> From: "Keith Rogers" <kerogers@iprimus.com.au>
> To: <ferns@hort.net>
> Sent: Friday, November 11, 2005 7:05 PM
> Subject: RE: [ferns] Adiantum whiteii
>
>
> > Hi Judith, Tom and all
> >
> > Adiantum hispidulum var Whiteii or these days A. whiteii is an endemic
> > species found in 3 places up to about 200km from Brisbane, Qld.
> >
> > These areas are Sub-tropical, one an Island the others gullies in a
> mountain
> > range.
> >
> > Our cold here down to -5C or 23F, it does start to fall over, but
> resurrects
> > in the spring.  They like a good amount of sun and good drainage.  I use
> an
> > Orchid bark, 30% perlite and Oak Leaves in the mix.
> >
> > I find A. whiteii interesting because the stipe, held up to the light,
you
> > can see the minute white hairs on it against the black.
> >
> > Keith Rogers
> > Mannum South Australia
> >
> > -----Original Message-----
> > From: owner-ferns@hort.net [mailto:owner-ferns@hort.net] On Behalf Of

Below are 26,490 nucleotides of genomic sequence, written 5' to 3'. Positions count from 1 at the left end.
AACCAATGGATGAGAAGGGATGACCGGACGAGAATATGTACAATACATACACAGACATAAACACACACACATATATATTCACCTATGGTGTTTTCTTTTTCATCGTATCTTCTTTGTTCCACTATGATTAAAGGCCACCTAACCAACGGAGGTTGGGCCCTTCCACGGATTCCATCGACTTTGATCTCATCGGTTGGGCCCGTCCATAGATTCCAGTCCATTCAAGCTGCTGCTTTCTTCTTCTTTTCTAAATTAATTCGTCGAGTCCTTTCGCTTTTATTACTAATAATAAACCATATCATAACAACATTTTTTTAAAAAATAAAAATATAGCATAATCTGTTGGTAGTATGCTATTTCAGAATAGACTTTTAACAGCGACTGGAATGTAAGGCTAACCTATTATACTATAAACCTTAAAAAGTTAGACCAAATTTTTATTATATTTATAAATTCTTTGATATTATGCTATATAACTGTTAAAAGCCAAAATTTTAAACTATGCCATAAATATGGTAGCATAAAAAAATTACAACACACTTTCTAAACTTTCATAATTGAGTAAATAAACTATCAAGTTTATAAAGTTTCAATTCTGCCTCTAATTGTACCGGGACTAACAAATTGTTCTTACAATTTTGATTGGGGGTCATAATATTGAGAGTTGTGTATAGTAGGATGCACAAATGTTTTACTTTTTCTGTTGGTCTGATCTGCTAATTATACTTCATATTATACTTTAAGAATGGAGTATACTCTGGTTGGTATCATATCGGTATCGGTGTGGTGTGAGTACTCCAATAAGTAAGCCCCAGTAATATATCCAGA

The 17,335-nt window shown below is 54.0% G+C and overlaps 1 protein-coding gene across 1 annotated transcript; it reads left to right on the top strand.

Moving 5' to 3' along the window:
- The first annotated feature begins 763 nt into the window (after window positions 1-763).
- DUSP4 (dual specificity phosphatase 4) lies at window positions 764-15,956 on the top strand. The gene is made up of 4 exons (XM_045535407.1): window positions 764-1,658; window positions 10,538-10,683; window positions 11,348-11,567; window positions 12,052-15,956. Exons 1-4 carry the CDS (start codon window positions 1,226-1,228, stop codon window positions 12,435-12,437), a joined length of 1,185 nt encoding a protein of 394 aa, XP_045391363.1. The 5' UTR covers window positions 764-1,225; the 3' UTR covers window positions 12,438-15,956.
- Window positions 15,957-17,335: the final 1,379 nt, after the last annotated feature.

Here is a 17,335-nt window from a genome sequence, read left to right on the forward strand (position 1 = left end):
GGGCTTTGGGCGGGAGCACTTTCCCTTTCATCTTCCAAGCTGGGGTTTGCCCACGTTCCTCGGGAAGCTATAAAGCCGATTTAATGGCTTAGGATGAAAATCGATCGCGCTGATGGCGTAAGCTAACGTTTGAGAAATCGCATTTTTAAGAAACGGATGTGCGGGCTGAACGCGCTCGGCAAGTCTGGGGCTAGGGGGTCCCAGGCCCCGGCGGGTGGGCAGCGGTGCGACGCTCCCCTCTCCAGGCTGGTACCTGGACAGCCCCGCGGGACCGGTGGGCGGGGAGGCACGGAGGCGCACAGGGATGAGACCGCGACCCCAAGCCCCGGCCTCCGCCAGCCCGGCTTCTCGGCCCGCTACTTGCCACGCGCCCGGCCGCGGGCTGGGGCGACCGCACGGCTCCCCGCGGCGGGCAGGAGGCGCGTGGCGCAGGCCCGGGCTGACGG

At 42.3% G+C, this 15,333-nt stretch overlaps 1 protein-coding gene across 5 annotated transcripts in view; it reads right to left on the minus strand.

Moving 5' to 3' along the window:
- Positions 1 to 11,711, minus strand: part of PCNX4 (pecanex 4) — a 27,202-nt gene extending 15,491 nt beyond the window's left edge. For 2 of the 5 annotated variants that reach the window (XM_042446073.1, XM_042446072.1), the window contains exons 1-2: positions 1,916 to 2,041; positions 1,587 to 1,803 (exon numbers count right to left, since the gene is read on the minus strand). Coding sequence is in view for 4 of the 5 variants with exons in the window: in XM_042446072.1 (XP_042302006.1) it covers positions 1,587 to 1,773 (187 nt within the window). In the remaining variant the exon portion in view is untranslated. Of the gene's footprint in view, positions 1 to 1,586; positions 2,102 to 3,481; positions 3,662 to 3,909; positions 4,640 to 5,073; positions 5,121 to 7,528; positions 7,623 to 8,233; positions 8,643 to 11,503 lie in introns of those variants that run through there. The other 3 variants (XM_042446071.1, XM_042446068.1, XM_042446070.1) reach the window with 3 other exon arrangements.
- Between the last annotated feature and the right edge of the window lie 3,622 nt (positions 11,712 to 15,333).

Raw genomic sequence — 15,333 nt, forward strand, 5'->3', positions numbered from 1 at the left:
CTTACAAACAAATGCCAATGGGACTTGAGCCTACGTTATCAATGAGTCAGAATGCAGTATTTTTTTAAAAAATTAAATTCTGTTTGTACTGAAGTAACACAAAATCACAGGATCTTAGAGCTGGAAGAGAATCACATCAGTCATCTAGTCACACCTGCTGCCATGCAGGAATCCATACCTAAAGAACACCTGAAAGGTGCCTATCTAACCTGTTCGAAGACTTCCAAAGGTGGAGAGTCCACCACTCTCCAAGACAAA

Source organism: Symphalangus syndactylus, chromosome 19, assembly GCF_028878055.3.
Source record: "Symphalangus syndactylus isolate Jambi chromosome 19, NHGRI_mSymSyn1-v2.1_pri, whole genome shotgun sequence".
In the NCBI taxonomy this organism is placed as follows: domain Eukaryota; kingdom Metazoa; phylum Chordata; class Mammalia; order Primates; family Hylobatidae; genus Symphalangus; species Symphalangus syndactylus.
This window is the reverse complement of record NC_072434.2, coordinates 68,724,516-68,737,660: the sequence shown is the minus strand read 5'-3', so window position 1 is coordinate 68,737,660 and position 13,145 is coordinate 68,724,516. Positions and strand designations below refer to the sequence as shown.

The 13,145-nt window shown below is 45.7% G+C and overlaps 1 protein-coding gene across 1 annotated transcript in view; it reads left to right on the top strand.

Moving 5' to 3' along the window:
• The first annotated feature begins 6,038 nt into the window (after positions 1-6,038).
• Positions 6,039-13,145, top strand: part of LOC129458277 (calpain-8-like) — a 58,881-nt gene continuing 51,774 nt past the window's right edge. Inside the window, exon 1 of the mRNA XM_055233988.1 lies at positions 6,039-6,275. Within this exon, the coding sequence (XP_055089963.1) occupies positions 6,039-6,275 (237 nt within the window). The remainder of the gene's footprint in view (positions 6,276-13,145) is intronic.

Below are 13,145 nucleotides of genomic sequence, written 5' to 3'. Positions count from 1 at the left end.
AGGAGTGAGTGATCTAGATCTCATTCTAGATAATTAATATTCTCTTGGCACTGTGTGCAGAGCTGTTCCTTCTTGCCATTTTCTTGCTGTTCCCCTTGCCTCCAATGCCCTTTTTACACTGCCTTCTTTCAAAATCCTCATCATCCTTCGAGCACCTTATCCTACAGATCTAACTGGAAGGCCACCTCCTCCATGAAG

> Judith
> > I Jones
> > Sent: Saturday, 12 November 2005 5:08 AM
> > To: ferns@hort.net
> > Subject: Re: [ferns] Adiantum whiteii
> >
> > Hello.
> >     I have grown Adiantum hispidulum var. whitei for about 15 years as a
> > cool greenhouse plant.  t very rarely goes dormant even when the barely
> > heated greenhouse goes down to the mid-20's (F).  Ih ave not tried it
> > outside in the ground but since Adiantum hispidulum goes dormant with
> > estended cold in our mild Pacific Northwest zone 8 I would imagine that
> this
> > variety will also.  The frond stands very upright in habit rather than
the
> > norizontal angle favored by the typical species.
> >
> > Judith I. Jones
> > ----- Original Message -----
> > From: "Tom Stuart" <tstuart@westnet.com>
> > To: <ferns@hort.net>
> > Sent: Thursday, November 10, 2005 4:02 PM
> > Subject: Re: [ferns] Adiantum whiteii
> >
> >
> > > > Could someone please tell me if Adiantum whiteii deciduous is?  Mine